And two of those wins have come against arch rival Toronto, including the 3-2 OT decision last night.
|Matt D'Agostini in his first game as|
a Buffalo Sabre.
(photo Bill Wippert, Getty Images)
With the game tied at two and the Sabres on the powerplay, D'Agostini hauled ass on the back-check and flung himself at James van Riemsdyk who was going in all alone on Ryan Miller.
D'Agostini took out van Riemsdyk on the play but the ref who was right on the play ruled that D'Agostini had touched the puck first nullifying any penalty.
After seeing many questionable calls against the team the past few games (at least) Miller was pretty happy that the team finally got a (non) call go their way, "It came around," said Miller. "[D'Agostini] got back hard and he [forced] the ref to make a decision. The ref decided he got the puck."
Miller said that this game may have been the best game the team has played all season. And he's probably right.
After a somewhat slow first period, the Sabres skated like a real hockey team, took checks, dished out checks and maintained composure throughout the game.
Interim coach Ted Nolan had been ticked at the number of penalties the team has had over the course of his short tenure and has been imploring his team to play more disciplined.
The result this game was only one penalty to Henrik Tallinder for a stupid high-stick early in the third period. The Leaves got only one shot on goal during the ensuing power play.
No parade to the box allowed the team to roll their lines and they looked good.
D'Agostini was on a line with Steve Ott and Ville Leino. That line was very strong and it may have been Leino's best game yet.
Zemgus Girgensons was with Tyler Ennis and Luke Adam. That line provided a strong forecheck and ample opportunities for Adam who finally got a goal. He was the recipient of a fortuitous bounce that left him with a gaping net. He blasted it home.
Enforcer John Scott may have finally found himself a home. No, not in the penalty box tending to his knuckles but in front of the net in the offensive zone. And he looked ecstatic.
As soon as the puck was secured in the zone by his teammates, Scott would head to the front of the net. And with some better shots from the point, they may have scored. It looked as if he may have even tipped a shot.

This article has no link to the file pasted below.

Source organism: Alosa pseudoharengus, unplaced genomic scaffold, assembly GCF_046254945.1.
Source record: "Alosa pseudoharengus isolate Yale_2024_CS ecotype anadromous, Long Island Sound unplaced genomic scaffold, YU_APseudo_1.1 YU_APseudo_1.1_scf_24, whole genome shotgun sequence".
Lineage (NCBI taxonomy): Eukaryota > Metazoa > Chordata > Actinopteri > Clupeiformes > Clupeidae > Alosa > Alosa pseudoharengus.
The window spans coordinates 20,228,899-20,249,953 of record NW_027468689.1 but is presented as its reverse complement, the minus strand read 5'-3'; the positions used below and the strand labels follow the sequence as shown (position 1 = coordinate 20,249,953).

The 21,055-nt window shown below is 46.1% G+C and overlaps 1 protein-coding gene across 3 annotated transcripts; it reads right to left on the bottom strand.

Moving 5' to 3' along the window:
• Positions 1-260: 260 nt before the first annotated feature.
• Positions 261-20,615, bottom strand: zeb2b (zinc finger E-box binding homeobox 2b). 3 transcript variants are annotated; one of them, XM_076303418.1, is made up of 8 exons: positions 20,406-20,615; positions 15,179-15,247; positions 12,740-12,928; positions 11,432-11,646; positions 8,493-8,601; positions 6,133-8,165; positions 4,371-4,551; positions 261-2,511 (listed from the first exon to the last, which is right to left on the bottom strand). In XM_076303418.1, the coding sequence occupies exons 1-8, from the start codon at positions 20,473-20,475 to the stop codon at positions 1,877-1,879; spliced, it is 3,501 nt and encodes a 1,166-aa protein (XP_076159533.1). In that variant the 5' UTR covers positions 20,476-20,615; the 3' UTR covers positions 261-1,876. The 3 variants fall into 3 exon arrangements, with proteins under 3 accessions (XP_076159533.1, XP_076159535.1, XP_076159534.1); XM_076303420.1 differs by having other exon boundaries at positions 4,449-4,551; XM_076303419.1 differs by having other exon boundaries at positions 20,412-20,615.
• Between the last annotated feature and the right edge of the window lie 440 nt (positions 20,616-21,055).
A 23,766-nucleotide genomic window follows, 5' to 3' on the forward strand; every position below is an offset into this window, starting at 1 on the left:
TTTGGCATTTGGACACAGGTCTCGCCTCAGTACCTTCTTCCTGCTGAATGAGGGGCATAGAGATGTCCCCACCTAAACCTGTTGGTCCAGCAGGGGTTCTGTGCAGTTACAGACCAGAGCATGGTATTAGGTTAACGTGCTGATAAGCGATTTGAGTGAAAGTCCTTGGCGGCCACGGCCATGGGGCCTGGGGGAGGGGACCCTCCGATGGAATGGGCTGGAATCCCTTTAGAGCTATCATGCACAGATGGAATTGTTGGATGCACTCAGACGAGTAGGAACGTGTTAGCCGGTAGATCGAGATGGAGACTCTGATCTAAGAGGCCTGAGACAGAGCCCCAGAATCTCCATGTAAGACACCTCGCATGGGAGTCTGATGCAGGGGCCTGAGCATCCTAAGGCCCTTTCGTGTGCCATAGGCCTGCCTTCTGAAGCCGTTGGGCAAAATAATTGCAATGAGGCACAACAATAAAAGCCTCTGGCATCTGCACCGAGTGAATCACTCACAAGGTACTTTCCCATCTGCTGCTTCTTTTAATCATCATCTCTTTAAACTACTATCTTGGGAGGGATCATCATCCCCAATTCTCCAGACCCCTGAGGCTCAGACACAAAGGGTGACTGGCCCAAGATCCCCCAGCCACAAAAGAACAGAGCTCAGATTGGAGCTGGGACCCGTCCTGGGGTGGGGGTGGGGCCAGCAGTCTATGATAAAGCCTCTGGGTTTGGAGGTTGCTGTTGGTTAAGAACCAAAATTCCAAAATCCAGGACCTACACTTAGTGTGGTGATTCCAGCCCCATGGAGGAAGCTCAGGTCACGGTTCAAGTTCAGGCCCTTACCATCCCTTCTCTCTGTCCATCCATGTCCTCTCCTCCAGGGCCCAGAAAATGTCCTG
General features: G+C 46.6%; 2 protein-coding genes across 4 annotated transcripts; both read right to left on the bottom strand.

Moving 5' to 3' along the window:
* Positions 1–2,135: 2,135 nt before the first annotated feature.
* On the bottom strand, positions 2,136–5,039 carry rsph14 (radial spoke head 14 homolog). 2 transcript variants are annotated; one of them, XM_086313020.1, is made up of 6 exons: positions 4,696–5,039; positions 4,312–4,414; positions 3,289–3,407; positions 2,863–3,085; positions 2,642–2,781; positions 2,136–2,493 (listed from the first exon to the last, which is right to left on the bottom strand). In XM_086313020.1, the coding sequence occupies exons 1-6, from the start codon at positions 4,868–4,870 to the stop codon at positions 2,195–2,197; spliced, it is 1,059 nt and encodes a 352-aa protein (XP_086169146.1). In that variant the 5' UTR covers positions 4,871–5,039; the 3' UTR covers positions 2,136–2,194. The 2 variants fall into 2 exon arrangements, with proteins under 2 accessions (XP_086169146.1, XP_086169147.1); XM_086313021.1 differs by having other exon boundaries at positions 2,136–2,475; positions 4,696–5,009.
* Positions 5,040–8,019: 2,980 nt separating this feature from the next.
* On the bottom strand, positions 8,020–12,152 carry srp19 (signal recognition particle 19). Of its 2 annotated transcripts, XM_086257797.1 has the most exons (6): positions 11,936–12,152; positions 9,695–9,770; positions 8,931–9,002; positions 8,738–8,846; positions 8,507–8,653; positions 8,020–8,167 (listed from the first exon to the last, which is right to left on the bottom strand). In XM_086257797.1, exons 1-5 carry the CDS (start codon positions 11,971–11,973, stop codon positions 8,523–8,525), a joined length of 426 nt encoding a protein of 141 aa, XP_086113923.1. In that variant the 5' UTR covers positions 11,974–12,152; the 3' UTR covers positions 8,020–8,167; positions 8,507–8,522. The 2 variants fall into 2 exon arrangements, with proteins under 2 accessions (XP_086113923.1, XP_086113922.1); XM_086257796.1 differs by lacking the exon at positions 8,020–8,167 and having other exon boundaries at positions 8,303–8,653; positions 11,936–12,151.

Scott played a real strong game (relatively speaking.) The guy plays hard and he really wants to play. He knows his skill level is what it is and kudos to Nolan for getting the most out of that very limited skill set.
The top-line of Cody Hodgson centering Matt Moulson and Drew Stafford took the brunt of the Leaves checking unit. They worked hard. In fact, for the second game in a row Stafford has been a bull. We've seen him use his body in the past, sporadically, but it would seem as if Nolan's got him finally playing the game the way he can--as a power forward.
Staff logged 22 minutes of ice-time last night and most of it was quality.
As for Moulson, he now has goals in two straight games after going 11 without. As has been mentioned here before, the guy can finish. The Sabres should seriously entertain re-signing him long-term even at an inflated salary.
And finally, Ted Nolan has been doing an outstanding job thus far.
His coaching hasn't translated into wins yet because the team is devoid of depth and talent, as evidenced by scoring no more than one goal in the previous four losses.
The more he gets a feel for individual players, the more he's finding ways to put them in a position to succeed.
The team is getting better and it seems as if they're starting to see light at the end of the tunnel.
Sure, it took them 27 games to win six, but if they keep playing the way they did last night, that win total will increase significantly in less games.
One of areas that Nolan and Director of Hockey Ops, Pat LaFontaine need to direct their attention to is upgrading personnel. And although they might not be able to add sheer talent from outside the organization at this point, they can add players who play a certain style.
D'Agostini appealed to Nolan and LaFontaine because of certain attributes like speed and defensive awareness, both of which were on display last night. And he seems to think the game very well.
After D'Agostini made that defensive play to eliminate van Riemsdyk's opportunity late, he provided the screen that allowed Christian Ehrhoff to win the game off a shot from the point in OT.
In somewhat of a shot at the previous regime, Nolan was asked if it surprised him that D'Agostini made those plays, "You know," he said, "players that come from the St. Louis' and Pittsburgh's (both teams that D'Agostini played for, most recently Pittsburgh) know how to play the game right."
Little by little, one by one, the Sabres are starting to "play the game right."